Samsung Biologics will design the plant by incorporating unique features of the three previous plants to enable multi-scale manufacturing services at the site.
Plant 4 will comprise a total floor area of 23.8 million square metres.
Samsung Biologics CEO Dr Tae Han Kim said: “In this continuously evolving climate, we are strategically positioning ourselves to respond to the needs of our global clients who are producing new medicines that are more complex and diverse and deliver superior client satisfaction.
“With the production of Plant 4, our ‘Super Plant,’ Samsung Biologics is investing in a total line refinement and addition of new mid-scale and small-scale facilities to ensure production efficiency and provide top-notch services to raise the bar even further to establish ourselves as the leading global standard.”
The company also announced that it entered negotiations with Incheon Free Economic Zone (IFEZ) authorities to acquire additional land for its second bio complex.
Samsung Biologics will develop a global R&D facility and an open innovation centre on a 330,000m² area near the company’s current complex.
Overall, Samsung Biologics could invest more than KRW2trn ($2bn) on the two initiatives.
In May, GlaxoSmithKline signed an agreement with Samsung Biologics to increase capacity to manufacture and supply its biopharmaceutical therapies.
12 August 2020
US to procure 100 million Covid-19 vaccine doses from Moderna
The US Government has signed an agreement with Moderna to procure 100 million doses of its potential Covid-19 vaccine, mRNA-1273.
As agreed, the US will pay up to $1.525bn for the manufacturing and delivery of the vaccine doses including incentive payments for a timely delivery.
The agreement also includes an option to enable the purchase of an additional 400 million doses of mRNA-1273.
MRNA-1273 is an mRNA vaccine against Covid-19 jointly developed by Moderna and investigators from the National Institute of Allergy and Infectious Disease’s (NIAID) Vaccine Research Center.
In May, the US Food and Drug Administration (FDA) granted mRNA-1273 Fast Track designation.
Currently, it is one of the few vaccine candidates to advance to the final stage of testing. The Phase III study began last month with enrolment expected to complete in September.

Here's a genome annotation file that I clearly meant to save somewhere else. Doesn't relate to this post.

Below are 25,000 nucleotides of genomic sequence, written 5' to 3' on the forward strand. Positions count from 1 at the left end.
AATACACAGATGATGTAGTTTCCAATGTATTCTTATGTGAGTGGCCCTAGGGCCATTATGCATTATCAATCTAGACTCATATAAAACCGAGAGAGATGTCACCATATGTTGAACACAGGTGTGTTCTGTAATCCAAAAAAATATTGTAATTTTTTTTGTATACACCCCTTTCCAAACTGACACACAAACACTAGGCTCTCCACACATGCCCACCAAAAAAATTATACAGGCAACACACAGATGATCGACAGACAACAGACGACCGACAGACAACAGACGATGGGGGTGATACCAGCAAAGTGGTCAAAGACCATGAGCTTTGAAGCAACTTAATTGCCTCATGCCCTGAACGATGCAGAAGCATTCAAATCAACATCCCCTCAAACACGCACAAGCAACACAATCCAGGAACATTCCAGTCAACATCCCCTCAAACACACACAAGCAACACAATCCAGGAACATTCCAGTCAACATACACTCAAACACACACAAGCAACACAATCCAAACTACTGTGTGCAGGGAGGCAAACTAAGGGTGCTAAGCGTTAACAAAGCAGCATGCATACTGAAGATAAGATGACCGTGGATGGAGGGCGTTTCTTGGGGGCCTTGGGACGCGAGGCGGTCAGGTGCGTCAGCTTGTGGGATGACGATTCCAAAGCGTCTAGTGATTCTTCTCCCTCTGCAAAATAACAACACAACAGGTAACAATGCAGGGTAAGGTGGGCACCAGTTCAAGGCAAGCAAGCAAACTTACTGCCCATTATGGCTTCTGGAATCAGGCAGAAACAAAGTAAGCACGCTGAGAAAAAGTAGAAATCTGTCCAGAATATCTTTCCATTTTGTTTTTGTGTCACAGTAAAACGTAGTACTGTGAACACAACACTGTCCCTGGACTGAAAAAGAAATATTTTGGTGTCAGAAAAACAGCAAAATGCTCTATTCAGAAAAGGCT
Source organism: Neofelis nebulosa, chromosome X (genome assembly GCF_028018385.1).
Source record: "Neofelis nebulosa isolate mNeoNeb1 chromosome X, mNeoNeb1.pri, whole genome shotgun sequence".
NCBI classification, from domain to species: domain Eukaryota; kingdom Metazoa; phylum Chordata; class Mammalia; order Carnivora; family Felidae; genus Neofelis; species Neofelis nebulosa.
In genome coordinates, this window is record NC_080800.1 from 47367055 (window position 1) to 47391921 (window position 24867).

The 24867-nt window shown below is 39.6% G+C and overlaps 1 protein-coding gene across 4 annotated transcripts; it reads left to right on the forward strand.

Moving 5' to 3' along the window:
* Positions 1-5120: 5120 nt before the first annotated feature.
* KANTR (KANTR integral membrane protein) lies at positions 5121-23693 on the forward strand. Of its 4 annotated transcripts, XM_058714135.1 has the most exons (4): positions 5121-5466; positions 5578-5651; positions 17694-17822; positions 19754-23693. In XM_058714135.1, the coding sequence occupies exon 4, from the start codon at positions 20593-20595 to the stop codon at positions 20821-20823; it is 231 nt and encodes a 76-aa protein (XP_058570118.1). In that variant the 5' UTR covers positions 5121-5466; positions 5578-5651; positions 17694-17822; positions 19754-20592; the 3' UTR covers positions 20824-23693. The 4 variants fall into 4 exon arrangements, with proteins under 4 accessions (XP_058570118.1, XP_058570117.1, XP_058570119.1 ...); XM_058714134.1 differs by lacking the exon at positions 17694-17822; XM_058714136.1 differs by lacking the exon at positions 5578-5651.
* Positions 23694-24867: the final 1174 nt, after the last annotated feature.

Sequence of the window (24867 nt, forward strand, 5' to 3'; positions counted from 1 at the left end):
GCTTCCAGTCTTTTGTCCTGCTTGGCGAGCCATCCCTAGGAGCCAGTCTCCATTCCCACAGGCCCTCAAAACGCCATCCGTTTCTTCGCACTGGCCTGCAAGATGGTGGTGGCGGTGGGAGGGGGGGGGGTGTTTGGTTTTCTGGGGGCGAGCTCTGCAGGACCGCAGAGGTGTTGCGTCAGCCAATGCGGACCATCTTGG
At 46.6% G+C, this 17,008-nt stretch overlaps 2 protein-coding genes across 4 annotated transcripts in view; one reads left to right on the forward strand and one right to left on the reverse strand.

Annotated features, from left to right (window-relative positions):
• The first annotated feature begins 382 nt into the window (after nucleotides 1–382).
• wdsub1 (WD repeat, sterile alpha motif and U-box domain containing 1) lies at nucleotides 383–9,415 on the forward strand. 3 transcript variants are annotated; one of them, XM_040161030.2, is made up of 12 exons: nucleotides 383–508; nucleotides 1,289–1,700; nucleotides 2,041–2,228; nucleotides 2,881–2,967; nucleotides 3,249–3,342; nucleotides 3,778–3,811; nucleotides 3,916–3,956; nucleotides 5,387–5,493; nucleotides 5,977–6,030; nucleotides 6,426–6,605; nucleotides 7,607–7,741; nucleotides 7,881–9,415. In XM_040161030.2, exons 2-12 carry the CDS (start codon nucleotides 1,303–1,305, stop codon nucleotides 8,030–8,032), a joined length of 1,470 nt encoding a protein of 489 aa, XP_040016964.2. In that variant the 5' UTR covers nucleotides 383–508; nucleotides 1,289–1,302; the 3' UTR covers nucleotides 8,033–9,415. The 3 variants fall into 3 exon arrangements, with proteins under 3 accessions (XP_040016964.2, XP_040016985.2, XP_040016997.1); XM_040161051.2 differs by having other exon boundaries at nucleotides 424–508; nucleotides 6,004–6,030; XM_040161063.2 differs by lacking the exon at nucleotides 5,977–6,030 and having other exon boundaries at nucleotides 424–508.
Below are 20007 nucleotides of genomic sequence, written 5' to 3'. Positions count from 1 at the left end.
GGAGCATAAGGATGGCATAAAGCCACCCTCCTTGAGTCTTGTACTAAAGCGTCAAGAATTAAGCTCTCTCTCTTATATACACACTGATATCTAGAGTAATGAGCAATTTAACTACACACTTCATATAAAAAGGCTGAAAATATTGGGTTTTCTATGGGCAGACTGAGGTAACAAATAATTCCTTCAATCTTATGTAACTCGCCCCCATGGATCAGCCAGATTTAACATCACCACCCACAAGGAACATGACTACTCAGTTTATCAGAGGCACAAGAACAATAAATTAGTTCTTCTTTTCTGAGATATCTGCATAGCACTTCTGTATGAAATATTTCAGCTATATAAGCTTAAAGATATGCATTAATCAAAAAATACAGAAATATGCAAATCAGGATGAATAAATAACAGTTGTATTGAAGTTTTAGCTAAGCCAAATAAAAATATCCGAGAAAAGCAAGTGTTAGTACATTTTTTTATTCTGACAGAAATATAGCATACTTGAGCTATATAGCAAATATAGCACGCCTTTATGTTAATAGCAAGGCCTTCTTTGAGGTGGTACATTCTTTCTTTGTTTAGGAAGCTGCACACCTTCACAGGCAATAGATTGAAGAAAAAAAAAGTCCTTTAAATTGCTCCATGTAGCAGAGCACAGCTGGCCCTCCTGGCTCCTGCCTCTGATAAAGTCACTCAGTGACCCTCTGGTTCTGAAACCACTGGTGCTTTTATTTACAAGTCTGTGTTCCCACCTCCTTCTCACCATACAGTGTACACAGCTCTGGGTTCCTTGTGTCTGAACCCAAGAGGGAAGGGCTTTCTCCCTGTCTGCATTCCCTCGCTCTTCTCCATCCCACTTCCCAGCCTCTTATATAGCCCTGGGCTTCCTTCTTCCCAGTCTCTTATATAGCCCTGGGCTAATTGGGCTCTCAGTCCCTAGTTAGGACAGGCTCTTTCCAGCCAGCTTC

Moderna CEO Stéphane Bancel said: “We appreciate the confidence of the US government in our mRNA vaccine platform and the continued support.
“We are advancing the clinical development of mRNA-1273 with the ongoing Phase III study being conducted in collaboration with NIAID and BARDA.
“In parallel, we are scaling up our manufacturing capability with our strategic partners, Lonza, Catalent and Rovi, to address this global health emergency with a safe and effective vaccine.”
In recent weeks, the US government ramped up efforts to procure millions of doses of potential Covid-19 vaccines from different companies as part of Operation Warp Speed programme.
US Secretary of Health and Human Services Alex Azar said: “For Operation Warp Speed, we are assembling a broad portfolio of vaccines to increase the odds that we will have at least one safe, effective vaccine as soon as the end of this year.
“With this latest investment, we will have supported the vaccine candidate developed by Moderna in partnership with the NIH all the way from early development through clinical trials and now manufacturing, with the potential to bring millions of safe and effective doses to the American people.”
Last month, Moderna signed a deal to receive additional $472m to support the late-stage clinical development of mRNA-1273.
12 August 2020
Russia approves world’s first Covid-19 vaccine
Russia has awarded regulatory approval to a Covid-19 vaccine, becoming the first country in the world to register a coronavirus vaccine for use.
The vaccine, Sputnik V, reflects the former Soviet Union’s space race successes.
However, the international community expressed concerns over the move as the vaccine launched before it completed the final trials.
Russian President Vladimir Putin claimed that Sputnik V completed all necessary tests and provides effective immunity against the disease that has currently infected more than 20 million people globally, including 895,000 in Russia.
He also said that one of his daughters, who volunteered for vaccination, had been inoculated.
Administered in two doses, the vaccine is developed by Gamaleya Institute in Moscow. It comprises two serotypes of a human adenovirus with an S-antigen of the new coronavirus to trigger an immune response in the body.
The vaccine will initially be administered on medical personnel and followed by teachers voluntarily starting later this month, with expected distribution next month, reported Reuters.
Russian business conglomerate Sistema also plans to put in vaccine into mass production by the end of this year, the news agency added.
Sputnik V is yet to complete the Phase III trial that usually involves thousands of participants.
Earlier this week, the Association of Clinical Trials Organizations (ACTO), a local trade body in Russia, urged the government to postpone the launch until the Covid-19 vaccine candidate completes the trial process.
More than 100 potential Covid-19 vaccine candidates are currently under development across the world. Among them, around four are under Phase III trials.